So, if you are outside the UK and want to to click on the subscription button, please us the one for your part of the world. And thanks to everyone who does subscribe, it's very important in these difficult times. 


Wednesday, 4 November 2020

Issue 45

Since nothing else is going on this week I thought it would be ideal time to launch the latest issue of ST. So here are the links to the issues you can order, if you feel so moved!

This link takes you to the Lulu site, where you can buy the latest ST as a print magazine OR as an ezine for those trendy young people with their internet gizmos. As can see, there's a rather Gothic castle on the cover, courtesy of Sam Dawson.


The print-on-demand version!


The ezine - EPUB version!


The Amazon Kindle ezine in MOBI format is here.

What's in it, you ask? Well, here are the authors, story titles, and their first lines.

By the middle of the second week of fever, she almost felt comforted knowing the monster was there.

'Stricken' by Carrie Vaccaro Nelkin


Gordon Weeks is glad he lives in a bungalow without a cellar.

'The Harmony of the Stares' by Charles Wilkinson


This cold autumn gives way too easily to winter.

'The Decision' by Rosalie Parker


I found Cyril feeding pensively his parakeet, which was perched on a dented and rather streaked globe, with cubes of melon.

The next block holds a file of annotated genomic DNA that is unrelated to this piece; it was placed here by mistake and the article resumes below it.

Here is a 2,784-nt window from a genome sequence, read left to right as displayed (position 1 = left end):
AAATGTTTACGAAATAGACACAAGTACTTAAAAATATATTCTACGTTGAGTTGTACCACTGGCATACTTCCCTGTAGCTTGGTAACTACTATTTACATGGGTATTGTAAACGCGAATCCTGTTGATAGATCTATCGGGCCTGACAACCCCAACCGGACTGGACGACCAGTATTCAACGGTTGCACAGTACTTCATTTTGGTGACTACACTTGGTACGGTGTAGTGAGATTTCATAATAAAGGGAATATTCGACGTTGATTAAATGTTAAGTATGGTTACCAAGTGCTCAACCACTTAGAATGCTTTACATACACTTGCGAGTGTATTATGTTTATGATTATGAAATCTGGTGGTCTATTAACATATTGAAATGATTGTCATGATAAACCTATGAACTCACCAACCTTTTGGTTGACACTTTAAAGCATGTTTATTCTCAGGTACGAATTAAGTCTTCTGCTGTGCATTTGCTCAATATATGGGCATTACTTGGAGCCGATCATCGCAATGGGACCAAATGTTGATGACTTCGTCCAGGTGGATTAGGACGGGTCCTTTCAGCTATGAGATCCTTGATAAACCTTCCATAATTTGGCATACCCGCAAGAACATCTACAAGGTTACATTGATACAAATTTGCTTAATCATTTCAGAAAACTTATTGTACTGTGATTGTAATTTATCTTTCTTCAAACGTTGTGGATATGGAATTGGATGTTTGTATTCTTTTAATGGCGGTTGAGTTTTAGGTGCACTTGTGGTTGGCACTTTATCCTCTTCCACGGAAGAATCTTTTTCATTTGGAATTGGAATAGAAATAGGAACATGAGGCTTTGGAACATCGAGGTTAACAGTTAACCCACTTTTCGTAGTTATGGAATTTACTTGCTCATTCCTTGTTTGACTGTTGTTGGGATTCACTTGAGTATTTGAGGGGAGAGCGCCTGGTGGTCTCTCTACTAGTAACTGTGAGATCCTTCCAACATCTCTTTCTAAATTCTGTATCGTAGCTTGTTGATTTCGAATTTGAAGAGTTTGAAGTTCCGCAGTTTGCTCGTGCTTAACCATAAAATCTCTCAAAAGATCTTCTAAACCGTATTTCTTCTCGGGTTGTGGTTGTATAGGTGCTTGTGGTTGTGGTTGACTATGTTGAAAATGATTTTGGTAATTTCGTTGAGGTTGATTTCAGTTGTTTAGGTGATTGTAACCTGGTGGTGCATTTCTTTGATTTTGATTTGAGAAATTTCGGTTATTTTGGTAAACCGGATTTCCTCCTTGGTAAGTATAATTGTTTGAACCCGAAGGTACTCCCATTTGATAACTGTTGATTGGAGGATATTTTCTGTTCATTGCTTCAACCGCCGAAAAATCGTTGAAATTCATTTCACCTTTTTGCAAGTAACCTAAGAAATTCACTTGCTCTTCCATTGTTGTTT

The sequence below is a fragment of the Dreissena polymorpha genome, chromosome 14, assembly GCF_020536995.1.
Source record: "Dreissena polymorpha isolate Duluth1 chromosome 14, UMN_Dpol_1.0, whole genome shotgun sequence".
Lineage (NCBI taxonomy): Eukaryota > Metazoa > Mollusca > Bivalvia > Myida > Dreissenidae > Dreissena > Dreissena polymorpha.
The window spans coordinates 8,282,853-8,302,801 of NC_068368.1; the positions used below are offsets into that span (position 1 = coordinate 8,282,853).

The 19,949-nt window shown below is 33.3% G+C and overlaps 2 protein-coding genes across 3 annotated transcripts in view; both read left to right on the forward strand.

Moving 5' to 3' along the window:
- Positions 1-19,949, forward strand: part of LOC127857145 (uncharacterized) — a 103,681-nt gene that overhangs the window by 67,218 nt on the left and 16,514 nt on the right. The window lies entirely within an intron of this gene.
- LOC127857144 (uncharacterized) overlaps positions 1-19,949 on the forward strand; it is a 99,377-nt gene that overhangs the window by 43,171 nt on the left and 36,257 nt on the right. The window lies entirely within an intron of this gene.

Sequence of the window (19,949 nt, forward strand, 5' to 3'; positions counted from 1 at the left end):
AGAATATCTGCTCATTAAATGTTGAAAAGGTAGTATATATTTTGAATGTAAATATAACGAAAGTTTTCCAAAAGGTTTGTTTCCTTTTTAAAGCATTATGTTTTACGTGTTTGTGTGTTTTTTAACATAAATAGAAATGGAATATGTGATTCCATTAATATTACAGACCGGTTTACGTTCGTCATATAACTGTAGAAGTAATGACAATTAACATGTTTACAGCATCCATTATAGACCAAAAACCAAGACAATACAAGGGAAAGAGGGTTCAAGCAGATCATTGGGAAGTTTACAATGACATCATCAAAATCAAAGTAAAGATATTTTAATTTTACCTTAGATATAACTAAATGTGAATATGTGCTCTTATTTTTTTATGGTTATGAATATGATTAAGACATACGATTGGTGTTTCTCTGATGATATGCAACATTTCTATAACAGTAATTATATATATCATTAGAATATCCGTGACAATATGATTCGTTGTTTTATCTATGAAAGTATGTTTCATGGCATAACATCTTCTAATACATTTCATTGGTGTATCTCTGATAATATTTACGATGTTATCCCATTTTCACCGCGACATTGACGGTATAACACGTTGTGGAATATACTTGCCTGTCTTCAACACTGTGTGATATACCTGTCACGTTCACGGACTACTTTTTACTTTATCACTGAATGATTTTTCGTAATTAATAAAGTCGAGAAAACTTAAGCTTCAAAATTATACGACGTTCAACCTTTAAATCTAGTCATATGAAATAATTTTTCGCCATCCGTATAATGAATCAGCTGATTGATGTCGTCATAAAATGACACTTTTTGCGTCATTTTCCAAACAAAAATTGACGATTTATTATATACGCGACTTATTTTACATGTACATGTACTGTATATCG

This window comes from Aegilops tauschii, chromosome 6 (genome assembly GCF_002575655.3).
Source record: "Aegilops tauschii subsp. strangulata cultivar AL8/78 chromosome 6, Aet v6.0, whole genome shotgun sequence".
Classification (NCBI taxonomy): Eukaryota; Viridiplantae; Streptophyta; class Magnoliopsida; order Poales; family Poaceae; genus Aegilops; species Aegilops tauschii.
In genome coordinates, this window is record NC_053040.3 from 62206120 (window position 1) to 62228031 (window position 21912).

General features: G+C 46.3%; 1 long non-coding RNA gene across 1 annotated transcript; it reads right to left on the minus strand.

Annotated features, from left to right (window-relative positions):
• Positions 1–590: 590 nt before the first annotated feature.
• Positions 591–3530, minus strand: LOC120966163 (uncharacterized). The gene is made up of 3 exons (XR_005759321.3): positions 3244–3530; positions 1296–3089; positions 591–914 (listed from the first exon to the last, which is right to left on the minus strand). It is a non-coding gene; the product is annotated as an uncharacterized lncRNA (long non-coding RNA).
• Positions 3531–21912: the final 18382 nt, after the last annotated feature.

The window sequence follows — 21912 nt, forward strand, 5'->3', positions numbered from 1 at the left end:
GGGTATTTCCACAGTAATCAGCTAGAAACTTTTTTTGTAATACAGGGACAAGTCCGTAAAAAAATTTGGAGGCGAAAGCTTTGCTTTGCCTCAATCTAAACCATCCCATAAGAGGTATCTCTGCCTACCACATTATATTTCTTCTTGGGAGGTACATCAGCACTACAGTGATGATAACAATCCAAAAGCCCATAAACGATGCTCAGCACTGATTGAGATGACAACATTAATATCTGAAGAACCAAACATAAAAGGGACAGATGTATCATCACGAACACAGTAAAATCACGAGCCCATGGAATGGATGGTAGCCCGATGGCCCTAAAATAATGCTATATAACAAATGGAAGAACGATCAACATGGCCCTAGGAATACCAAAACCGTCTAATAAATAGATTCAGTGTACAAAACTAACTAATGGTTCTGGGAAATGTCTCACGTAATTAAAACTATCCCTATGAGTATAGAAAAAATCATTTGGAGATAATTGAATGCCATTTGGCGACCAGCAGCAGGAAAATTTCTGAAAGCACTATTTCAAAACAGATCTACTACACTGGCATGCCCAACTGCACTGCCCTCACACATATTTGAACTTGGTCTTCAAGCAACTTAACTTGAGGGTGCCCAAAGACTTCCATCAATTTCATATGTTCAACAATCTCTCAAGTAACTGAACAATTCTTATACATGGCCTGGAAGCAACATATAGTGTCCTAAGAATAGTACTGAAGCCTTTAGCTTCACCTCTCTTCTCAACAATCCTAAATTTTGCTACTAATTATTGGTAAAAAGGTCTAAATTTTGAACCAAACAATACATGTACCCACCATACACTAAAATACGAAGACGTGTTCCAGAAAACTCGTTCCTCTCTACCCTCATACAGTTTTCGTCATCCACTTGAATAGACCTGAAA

'And Maybe the Parakeet Was Correct' by Mark Valentine

 

There he is below!

'The Terminal Testimony of David Balfour' by Malcolm Laughton


“One more go. Pleeeeese, Daddy.”

'The Roundabout' by William Curnow


The wildness was what I fell in love with, but in the end, I knew that it would be what took her from me.

'The Wildness'  by Iain Rowan


“It’s a vanishing hitchhiker story. One of the famous ones.”


'The Ghost of Niles Canyon' by Tim Foley



Tuesday, 3 November 2020

Powers and Presences (Sarob Press 2020) - Review

This interesting new collection (sort of) from Sarob Press is subtitled 'An Appreciation of Charles Williams'. An obscure figure, I think, for most modern readers, Williams was much admired by T..S Eliot and W.H. Auden, among others. A biographical note is provided on the flyleaf.

Charles Walter Stansby Williams (1886-1945) wrote seven mystical/supernatural novels between 1930 (War in Heaven) and 1945 (All Hallows’ Eve). He was also a poet and theological writer, and a member of The Inklings, the Oxford-based group of literary titans that included, amongst others, J.R.R. Tolkien and C.S. Lewis.

I have to confess at this point that I have read just two of Williams books - in fact, the two mentioned above. War in Heaven I recall enjoying, All Hallows' Eve was a bit of a struggle. Williams has been described as a Christian fantasist, and his stories interweave elements of Arthurian legend - the Matter of Britain - with modern settings and characters. He is, for my money, a fine writer but not a very entertaining one. I find myself always on the lookout for the hook in the bait, the didactic point he is trying to make in favour of his faith. 

That said, John Howard and Mark Valentine, two writers I have a lot of time for, have written stories (and essays) in tribute to Williams, so I was interested to discover what angles they decided to explore. John Howard's contribution is a short novel, 'The Dance of Gold', set in rural England during the run-up to the Second World War. The realm is therefore in peril, so when a scholarly priest finds what seems to be a coin minted in Arthur's reign in his poor box, he is amazed and concerned. 

Hallowe'en Movies - The Haunted Palace (1963)

Roger Corman's place in the history of cinema is assured by his prodigious output of low-budget genre films. He jumped on the horror ban...